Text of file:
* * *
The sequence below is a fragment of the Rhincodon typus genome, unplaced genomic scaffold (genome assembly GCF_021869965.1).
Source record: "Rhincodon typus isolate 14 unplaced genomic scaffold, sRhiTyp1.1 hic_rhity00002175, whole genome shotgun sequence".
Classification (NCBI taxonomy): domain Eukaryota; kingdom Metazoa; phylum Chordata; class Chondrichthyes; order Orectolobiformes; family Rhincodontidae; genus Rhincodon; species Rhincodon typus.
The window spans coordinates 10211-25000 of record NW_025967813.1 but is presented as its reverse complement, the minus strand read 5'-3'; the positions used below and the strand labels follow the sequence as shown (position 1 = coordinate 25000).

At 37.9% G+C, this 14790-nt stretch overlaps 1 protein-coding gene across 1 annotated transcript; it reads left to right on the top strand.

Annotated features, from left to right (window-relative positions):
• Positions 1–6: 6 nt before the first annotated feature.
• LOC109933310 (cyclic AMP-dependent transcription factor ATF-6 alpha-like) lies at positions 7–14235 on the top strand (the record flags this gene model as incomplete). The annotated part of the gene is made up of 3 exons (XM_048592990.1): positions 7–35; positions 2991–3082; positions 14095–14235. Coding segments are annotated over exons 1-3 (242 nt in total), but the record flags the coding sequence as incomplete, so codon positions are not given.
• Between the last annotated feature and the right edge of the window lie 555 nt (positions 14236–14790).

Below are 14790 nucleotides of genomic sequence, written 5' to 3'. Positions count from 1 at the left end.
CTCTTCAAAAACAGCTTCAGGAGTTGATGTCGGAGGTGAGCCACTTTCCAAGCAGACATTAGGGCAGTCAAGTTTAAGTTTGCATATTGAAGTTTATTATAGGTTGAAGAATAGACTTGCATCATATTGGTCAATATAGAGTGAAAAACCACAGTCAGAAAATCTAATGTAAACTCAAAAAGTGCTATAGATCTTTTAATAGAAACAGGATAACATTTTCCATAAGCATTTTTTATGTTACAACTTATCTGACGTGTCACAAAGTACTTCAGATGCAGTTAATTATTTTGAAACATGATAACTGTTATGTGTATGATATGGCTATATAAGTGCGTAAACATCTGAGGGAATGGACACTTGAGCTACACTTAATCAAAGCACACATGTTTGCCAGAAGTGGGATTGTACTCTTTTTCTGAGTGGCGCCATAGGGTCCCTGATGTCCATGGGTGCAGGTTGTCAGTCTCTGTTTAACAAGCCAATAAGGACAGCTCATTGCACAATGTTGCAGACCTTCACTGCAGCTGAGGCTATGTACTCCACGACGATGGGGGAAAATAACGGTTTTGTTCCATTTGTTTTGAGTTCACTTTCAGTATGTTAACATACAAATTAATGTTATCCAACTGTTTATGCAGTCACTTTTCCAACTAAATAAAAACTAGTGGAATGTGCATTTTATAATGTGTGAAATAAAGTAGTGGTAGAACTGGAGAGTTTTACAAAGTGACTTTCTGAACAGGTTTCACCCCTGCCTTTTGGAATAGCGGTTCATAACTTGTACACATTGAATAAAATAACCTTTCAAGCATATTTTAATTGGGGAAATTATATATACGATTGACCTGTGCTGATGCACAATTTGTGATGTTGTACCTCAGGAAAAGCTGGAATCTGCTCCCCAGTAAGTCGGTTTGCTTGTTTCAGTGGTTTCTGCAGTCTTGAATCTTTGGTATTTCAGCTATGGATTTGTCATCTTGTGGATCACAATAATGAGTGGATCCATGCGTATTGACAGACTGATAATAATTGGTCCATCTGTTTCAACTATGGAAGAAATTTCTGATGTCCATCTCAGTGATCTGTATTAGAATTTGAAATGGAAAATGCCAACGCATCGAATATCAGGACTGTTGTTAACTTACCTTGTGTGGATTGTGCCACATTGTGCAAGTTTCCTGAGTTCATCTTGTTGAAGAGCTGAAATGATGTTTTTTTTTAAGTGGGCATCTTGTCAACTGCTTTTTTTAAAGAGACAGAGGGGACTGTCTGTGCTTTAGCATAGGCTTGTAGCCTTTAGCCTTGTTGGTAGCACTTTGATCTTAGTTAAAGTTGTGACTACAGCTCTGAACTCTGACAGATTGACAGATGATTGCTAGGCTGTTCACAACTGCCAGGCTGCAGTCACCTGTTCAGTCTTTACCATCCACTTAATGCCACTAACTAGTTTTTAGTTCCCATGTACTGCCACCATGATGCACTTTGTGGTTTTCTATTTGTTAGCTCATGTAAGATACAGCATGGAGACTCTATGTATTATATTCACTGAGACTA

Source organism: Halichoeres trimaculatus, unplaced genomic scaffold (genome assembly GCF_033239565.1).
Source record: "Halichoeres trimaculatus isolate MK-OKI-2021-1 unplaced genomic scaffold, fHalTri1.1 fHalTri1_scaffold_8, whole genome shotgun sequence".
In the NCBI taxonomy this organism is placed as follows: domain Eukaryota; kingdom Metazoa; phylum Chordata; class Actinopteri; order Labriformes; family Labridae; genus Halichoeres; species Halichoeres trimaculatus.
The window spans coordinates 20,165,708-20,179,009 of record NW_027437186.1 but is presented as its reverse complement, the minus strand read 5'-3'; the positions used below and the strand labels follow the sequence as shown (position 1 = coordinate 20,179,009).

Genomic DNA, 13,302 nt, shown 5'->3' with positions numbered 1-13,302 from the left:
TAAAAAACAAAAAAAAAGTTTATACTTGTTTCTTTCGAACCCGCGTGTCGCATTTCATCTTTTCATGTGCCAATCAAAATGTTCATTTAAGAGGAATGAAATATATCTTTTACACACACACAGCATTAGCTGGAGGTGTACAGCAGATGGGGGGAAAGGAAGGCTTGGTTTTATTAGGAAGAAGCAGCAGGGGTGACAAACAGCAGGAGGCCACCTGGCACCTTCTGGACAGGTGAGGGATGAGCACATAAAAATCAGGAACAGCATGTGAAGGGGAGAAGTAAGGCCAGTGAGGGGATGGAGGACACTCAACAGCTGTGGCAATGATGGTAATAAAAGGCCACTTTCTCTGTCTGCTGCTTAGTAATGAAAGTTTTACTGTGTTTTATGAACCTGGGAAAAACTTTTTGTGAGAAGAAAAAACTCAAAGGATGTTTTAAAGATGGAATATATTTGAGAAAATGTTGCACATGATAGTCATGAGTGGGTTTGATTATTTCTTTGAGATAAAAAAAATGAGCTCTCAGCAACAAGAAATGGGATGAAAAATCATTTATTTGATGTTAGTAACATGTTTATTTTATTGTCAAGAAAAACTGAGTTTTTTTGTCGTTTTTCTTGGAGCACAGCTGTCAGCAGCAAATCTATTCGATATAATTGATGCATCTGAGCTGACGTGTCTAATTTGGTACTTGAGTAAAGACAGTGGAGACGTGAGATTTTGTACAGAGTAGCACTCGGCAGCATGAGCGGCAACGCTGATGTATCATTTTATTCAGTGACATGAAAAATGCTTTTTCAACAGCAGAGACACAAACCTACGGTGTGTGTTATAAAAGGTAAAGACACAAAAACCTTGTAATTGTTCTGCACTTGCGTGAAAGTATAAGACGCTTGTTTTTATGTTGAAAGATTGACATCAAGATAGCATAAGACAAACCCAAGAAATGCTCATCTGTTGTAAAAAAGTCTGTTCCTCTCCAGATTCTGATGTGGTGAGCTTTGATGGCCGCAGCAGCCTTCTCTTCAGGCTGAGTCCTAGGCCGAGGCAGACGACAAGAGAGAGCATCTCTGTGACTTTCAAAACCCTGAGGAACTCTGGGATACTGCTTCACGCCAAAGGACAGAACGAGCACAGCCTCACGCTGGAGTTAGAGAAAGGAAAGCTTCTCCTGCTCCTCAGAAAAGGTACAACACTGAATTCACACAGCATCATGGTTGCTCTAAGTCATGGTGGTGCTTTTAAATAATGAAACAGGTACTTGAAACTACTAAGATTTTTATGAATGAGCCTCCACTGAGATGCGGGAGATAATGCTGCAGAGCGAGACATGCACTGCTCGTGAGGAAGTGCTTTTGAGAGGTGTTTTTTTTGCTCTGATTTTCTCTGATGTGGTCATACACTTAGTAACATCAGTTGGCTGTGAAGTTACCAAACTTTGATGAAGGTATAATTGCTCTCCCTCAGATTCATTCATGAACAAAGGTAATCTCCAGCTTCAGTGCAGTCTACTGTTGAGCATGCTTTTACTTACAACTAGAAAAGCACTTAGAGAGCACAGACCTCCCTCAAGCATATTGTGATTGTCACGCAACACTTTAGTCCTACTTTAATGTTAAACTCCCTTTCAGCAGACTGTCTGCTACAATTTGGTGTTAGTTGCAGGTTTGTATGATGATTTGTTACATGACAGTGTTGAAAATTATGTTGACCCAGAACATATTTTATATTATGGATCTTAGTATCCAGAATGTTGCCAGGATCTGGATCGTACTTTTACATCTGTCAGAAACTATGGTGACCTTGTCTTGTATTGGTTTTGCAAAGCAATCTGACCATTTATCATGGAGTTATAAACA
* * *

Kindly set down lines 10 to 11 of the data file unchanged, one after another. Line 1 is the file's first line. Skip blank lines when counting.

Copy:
Below are 14790 nucleotides of genomic sequence, written 5' to 3'. Positions count from 1 at the left end.
CTCTTCAAAAACAGCTTCAGGAGTTGATGTCGGAGGTGAGCCACTTTCCAAGCAGACATTAGGGCAGTCAAGTTTAAGTTTGCATATTGAAGTTTATTATAGGTTGAAGAATAGACTTGCATCATATTGGTCAATATAGAGTGAAAAACCACAGTCAGAAAATCTAATGTAAACTCAAAAAGTGCTATAGATCTTTTAATAGAAACAGGATAACATTTTCCATAAGCATTTTTTATGTTACAACTTATCTGACGTGTCACAAAGTACTTCAGATGCAGTTAATTATTTTGAAACATGATAACTGTTATGTGTATGATATGGCTATATAAGTGCGTAAACATCTGAGGGAATGGACACTTGAGCTACACTTAATCAAAGCACACATGTTTGCCAGAAGTGGGATTGTACTCTTTTTCTGAGTGGCGCCATAGGGTCCCTGATGTCCATGGGTGCAGGTTGTCAGTCTCTGTTTAACAAGCCAATAAGGACAGCTCATTGCACAATGTTGCAGACCTTCACTGCAGCTGAGGCTATGTACTCCACGACGATGGGGGAAAATAACGGTTTTGTTCCATTTGTTTTGAGTTCACTTTCAGTATGTTAACATACAAATTAATGTTATCCAACTGTTTATGCAGTCACTTTTCCAACTAAATAAAAACTAGTGGAATGTGCATTTTATAATGTGTGAAATAAAGTAGTGGTAGAACTGGAGAGTTTTACAAAGTGACTTTCTGAACAGGTTTCACCCCTGCCTTTTGGAATAGCGGTTCATAACTTGTACACATTGAATAAAATAACCTTTCAAGCATATTTTAATTGGGGAAATTATATATACGATTGACCTGTGCTGATGCACAATTTGTGATGTTGTACCTCAGGAAAAGCTGGAATCTGCTCCCCAGTAAGTCGGTTTGCTTGTTTCAGTGGTTTCTGCAGTCTTGAATCTTTGGTATTTCAGCTATGGATTTGTCATCTTGTGGATCACAATAATGAGTGGATCCATGCGTATTGACAGACTGATAATAATTGGTCCATCTGTTTCAACTATGGAAGAAATTTCTGATGTCCATCTCAGTGATCTGTATTAGAATTTGAAATGGAAAATGCCAACGCATCGAATATCAGGACTGTTGTTAACTTACCTTGTGTGGATTGTGCCACATTGTGCAAGTTTCCTGAGTTCATCTTGTTGAAGAGCTGAAATGATGTTTTTTTTTAAGTGGGCATCTTGTCAACTGCTTTTTTTAAAGAGACAGAGGGGACTGTCTGTGCTTTAGCATAGGCTTGTAGCCTTTAGCCTTGTTGGTAGCACTTTGATCTTAGTTAAAGTTGTGACTACAGCTCTGAACTCTGACAGATTGACAGATGATTGCTAGGCTGTTCACAACTGCCAGGCTGCAGTCACCTGTTCAGTCTTTACCATCCACTTAATGCCACTAACTAGTTTTTAGTTCCCATGTACTGCCACCATGATGCACTTTGTGGTTTTCTATTTGTTAGCTCATGTAAGATACAGCATGGAGACTCTATGTATTATATTCACTGAGACTA